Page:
Clint
                      ----- Original Message -----
                      From: luvs_to_hike
                      To: Zion_National_Park_Hiking@yahoogroups.com
                      Sent: Friday, June 04, 2004 10:33 AM
                      Subject: [Zion_National_Park_Hiking] Re: filtering water in Zion?


                      I have always brought the water I need with me. It seems for a 2 day hike that a camel
                      pack should carry plenty. Just incase though I am going to check out this procedure.

                      Maybe.. I am not much of a cook and it seems
                      .. too much like cooking for me ~ maybe lol ;)

                      --- In Zion_National_Park_Hiking@yahoogroups.com, "cswalley" <cswalley@e...> wrote:
                      > I employ 2 methods to purify water from streams or any source. Water that is crystal
                      clear can contain bacteria that will mess up your gutts for weeks. First I carry a 0.4 micron
                      filter and pump. I filter all water into a collapsable 3 gal plastic container. Then I boil all
                      that water before using it. I boil the last thing at nite and the water is cool to put in
                      canteens in the morning. Using this double method makes any water source safe to drink.
                      Either is considered sufficient by most experts, but I like using both.
                      > Clint



                      [Non-text portions of this message have been removed]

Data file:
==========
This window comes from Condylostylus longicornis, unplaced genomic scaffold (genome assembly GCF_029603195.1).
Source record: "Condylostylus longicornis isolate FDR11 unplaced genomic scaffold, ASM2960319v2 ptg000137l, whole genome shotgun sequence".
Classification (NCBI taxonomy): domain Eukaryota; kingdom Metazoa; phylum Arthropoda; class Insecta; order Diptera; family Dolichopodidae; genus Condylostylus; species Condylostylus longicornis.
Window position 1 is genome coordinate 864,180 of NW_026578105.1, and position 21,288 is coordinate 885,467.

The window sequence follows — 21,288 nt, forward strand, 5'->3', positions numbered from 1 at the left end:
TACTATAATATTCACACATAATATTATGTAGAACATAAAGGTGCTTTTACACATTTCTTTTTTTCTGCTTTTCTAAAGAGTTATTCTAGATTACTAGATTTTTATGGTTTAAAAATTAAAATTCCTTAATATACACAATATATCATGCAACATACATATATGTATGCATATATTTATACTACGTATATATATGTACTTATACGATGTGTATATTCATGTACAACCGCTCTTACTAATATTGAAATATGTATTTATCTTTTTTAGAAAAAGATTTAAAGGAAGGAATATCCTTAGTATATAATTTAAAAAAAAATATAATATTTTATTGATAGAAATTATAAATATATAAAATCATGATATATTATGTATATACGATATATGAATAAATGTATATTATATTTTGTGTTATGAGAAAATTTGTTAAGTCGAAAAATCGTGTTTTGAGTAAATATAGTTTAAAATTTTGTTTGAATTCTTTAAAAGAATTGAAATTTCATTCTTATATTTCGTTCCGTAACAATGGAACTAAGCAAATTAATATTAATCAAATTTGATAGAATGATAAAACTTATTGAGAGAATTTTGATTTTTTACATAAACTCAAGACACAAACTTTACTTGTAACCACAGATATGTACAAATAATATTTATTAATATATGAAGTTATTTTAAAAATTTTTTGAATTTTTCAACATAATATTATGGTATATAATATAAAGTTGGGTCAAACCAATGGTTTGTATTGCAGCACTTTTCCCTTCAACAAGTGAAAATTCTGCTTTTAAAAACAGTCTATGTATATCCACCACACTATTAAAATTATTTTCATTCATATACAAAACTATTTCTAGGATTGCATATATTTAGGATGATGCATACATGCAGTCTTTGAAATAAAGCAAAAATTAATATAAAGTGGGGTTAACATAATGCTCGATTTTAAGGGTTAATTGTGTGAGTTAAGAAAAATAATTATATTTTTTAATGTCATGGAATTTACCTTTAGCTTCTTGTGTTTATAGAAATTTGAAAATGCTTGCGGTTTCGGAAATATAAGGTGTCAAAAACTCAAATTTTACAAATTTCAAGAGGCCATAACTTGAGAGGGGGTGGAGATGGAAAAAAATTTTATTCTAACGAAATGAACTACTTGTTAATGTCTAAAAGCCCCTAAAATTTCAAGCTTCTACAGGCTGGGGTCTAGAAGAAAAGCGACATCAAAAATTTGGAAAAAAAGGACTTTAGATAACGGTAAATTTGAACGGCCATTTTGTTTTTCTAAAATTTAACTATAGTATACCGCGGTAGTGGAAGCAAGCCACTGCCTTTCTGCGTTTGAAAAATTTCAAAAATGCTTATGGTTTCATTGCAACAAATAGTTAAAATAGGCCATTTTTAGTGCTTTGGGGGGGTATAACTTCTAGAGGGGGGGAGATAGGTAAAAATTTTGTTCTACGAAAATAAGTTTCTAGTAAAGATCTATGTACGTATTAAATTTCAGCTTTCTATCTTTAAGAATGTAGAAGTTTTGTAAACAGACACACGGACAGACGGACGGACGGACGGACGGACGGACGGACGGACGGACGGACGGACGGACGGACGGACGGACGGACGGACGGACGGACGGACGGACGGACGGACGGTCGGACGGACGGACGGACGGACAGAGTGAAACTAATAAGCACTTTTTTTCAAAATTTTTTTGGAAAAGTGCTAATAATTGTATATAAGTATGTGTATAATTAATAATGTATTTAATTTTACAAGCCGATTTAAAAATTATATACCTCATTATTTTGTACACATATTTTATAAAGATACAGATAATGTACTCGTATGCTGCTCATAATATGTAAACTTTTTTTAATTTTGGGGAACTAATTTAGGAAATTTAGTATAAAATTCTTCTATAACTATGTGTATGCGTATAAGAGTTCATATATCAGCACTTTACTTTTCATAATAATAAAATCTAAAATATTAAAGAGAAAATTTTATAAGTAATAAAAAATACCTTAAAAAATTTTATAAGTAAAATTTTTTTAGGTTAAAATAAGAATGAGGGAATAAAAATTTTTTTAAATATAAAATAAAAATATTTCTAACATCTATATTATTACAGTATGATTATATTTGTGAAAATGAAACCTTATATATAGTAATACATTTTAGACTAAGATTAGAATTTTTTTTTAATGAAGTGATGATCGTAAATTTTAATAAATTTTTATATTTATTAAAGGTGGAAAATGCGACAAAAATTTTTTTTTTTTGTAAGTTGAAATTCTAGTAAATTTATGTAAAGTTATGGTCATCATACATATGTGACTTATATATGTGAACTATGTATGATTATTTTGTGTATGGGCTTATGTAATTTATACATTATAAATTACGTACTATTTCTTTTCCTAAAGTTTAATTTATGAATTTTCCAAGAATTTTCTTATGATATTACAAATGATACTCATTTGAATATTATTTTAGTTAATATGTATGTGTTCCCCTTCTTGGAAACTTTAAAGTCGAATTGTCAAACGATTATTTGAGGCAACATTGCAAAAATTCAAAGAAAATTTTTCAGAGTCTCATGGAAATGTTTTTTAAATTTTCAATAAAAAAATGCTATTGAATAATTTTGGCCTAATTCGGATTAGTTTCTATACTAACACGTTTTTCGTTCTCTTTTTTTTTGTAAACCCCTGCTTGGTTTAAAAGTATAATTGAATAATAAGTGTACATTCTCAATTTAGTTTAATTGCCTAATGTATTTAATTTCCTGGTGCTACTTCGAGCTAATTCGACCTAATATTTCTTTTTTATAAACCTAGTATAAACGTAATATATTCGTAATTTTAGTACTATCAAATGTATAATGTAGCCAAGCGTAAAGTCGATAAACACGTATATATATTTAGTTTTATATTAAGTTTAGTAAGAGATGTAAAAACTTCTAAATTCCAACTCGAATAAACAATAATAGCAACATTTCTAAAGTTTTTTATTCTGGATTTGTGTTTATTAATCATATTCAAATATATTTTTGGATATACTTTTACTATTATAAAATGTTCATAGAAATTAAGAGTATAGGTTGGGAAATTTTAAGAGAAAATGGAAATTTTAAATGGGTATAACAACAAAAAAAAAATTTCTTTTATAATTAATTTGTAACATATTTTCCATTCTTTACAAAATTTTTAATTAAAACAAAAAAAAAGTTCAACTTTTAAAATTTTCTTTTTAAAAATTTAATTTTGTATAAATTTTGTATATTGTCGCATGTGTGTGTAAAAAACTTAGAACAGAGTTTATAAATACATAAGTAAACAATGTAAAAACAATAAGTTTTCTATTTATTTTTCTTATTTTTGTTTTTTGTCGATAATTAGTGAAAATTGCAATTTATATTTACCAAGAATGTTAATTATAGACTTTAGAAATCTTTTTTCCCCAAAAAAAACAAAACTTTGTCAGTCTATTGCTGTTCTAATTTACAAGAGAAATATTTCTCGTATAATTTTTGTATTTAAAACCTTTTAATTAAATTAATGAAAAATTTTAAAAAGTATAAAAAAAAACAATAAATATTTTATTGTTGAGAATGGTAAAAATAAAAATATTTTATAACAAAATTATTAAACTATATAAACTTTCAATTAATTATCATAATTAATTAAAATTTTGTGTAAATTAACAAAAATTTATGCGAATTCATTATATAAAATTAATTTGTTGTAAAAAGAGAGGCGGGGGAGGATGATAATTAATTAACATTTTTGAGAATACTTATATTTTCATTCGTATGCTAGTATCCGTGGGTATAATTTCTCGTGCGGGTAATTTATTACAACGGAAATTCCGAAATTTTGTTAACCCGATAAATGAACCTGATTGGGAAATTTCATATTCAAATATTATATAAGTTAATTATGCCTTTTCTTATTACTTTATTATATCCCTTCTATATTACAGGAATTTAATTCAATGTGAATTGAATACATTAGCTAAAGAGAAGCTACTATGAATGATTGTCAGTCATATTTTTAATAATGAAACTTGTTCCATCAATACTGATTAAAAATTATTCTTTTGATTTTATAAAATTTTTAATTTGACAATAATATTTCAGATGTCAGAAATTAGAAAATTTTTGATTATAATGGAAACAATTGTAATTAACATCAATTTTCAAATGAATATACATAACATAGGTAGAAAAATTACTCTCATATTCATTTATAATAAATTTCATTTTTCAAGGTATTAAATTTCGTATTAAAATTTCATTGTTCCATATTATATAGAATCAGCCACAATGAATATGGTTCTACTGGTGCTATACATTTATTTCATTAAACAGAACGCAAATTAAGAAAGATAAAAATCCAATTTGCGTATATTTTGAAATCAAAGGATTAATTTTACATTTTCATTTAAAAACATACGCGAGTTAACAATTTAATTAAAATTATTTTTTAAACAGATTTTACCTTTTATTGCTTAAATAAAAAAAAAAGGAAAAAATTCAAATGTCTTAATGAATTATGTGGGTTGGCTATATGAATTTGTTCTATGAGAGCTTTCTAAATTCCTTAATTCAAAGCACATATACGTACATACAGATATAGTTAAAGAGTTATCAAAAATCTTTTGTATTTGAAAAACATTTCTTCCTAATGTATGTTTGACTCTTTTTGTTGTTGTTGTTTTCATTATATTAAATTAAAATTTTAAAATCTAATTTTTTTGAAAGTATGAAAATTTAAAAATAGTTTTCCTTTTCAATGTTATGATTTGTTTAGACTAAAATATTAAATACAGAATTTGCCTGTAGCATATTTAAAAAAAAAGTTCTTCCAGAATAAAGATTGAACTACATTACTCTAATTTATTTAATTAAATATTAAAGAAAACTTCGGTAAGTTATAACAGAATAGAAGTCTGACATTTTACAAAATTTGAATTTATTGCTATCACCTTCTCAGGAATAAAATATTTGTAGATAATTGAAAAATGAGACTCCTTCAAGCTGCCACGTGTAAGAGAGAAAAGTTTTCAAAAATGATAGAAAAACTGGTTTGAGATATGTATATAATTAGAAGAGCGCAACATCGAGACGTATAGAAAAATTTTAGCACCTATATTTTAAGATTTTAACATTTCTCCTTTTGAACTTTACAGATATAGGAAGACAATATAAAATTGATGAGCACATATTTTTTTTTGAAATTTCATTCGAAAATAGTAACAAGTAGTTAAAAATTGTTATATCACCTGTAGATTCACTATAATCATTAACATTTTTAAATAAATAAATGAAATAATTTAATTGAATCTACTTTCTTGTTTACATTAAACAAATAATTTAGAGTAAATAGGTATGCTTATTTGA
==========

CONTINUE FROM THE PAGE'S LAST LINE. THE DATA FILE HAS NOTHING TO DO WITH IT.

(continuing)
• luvs_to_hike
                      Cooking may sound easy, but it take patience!!! Although hunger might outweight patience ;) I am a postum drinker myself, and it would be difficult to start
                      Message 10 of 11 , Jun 4, 2004
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                        Cooking may sound easy, but it take patience!!!

                        Although hunger might outweight patience ;)

                        I am a postum drinker myself, and it would be difficult to start the day without it :)


                        --- In Zion_National_Park_Hiking@yahoogroups.com, "cswalley" <cswalley@e...> wrote:
                        > I love fresh perked coffee when I'm out in the wilderness. I carry a small coffee pot that
                        works fine to boil water for mundane food like Top Ramen or Instant Oatmeal, but it is
                        even better at preparing exotic things like Folgers or Maxwell House. The 4000 ft
                        extension cord gets a little heavy.... :<)
                        > Ok, all joking aside.... I have taken many 5 to 10 day hikes where it is not practical to
                        refrain from cooking and almost impossible to pack that much water. My simple kitchen
                        consists of the coffee pot, a sierra cup and a spoon. I have a very small stove that burns
                        Coleman fuel and a pint lasts about 7 days. I take a lot of Lipton Noodle or Rice dinners
                        and ignore all the directions except to add the correct amount of water. They are simple,
                        filling and taste great.
                        > Clint